Unsurprisingly, the big two challenges are the onboarding of fellow employees and fighting the rigid organisational structures that are built to support the existing businesses.
When one is creating something new, one is bound to step on somebody’s toes, bend the rules, or work on the gray area, which all are likely to cause friction in the organisation. According to a speaker, the best indicator that one is doing something great is the amount of negative phone calls one gets from ones colleagues, saying that something one does is impossible or shouldn’t be attempted at all.
But why do we become such roadblocks of innovation and not embrace the change?
Having worked for more than fifteen years in the ict services industry, I’ve already witnessed first-hand the shifting priorities of co-workers from eager and opionated to playing it safe at the workplace.
The older we grow, the more time we’ve had to explore and refine our taste. Our life may focus more around the family. All this leads to the fact that we are spending less time discovering new things and more doing the things we love.
My perception is that we all move in the Everett Rogers’ Diffusion of Innovatios scale from innovators to laggards almost unknowingly, if we do not put conscious effort into exposing ourselves to new ideas. The less we are exposed, the more the new ideas start to frighten us and more likely we are to hold on to the facts and working patterns we already are familiar with.
So then, how to get colleagues out of their shells?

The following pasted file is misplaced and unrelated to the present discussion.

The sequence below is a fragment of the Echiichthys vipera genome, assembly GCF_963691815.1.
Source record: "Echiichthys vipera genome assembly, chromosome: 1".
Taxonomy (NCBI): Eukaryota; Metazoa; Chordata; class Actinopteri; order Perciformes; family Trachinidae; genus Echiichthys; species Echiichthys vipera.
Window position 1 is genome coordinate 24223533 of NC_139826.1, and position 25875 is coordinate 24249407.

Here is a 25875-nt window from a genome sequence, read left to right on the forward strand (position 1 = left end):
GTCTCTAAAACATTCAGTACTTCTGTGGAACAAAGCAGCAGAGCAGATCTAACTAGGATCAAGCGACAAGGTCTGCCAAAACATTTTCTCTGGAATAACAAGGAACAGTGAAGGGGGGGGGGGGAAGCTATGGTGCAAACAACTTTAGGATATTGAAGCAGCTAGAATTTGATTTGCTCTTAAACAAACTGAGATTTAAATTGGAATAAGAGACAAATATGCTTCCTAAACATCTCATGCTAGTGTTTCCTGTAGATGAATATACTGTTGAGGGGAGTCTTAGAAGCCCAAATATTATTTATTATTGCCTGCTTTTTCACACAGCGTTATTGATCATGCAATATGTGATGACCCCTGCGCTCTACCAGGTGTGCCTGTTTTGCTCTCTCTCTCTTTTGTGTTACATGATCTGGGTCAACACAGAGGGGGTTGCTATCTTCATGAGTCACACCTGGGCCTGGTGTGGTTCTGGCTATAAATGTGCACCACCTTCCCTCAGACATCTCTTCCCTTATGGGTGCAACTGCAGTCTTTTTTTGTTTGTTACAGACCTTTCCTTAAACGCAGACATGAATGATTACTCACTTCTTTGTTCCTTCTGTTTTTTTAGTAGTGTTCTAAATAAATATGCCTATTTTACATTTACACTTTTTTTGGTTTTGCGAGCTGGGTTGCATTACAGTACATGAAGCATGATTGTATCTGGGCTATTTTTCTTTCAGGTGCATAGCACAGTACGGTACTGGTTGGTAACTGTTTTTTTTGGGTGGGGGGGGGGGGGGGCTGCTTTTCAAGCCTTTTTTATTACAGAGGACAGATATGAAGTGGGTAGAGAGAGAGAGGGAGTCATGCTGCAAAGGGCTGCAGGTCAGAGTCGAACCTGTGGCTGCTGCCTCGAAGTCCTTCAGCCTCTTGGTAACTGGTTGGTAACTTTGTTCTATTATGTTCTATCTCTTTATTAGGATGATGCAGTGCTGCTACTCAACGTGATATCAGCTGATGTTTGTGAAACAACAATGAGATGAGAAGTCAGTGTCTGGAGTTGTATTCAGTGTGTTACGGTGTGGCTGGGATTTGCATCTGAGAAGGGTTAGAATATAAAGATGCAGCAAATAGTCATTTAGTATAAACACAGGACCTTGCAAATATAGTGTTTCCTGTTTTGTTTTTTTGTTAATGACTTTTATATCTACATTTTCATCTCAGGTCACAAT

According to one of the Service design thinking luminaries, Marc Stickdorn, the best way to get people involved and cheer for the project is to create a safe place, where everybody can participate and fail without fear of losing face.
To create a safe environment the colleagues need to be led to forget rank, job description or competence and get to know the others personally. This might take time, but luckily there are plenty of methods that help to set the tone of the workshop or a meeting where new business is being innovated.
The simplest thing one can do is to hold a meeting standing up. This might not sound a big of a change, but standing up people are using their bodies more to communicate and it prevents them checking email or computer, making them present in the meeting. Better yet, hold the meeting walking outside. Some people even go as far as in Helsinki, where employees bring their colleagues to their homes to work for a day.
Another good tip from Mr Stickdorn is to start a workshop with a pair discussion, where either of the pair starts with a phrase “Let’s go on a trip together, I’d like to travel to X” and the another responds “Yes, but Y”. The original person counters “Yes, but Z”. After two minutes, do the exercise again, but this time, instead of “but”, say “and”. It is remarkable how the tone is different in these two discussions.
When ones colleagues get to know each other well, they are less likely to frown and reject new ideas.
And if there are something that have been proven time and time again, an enthusiastic person with an idea is way more powerful than any organisational hurdle, which is there only to keep the business standing still.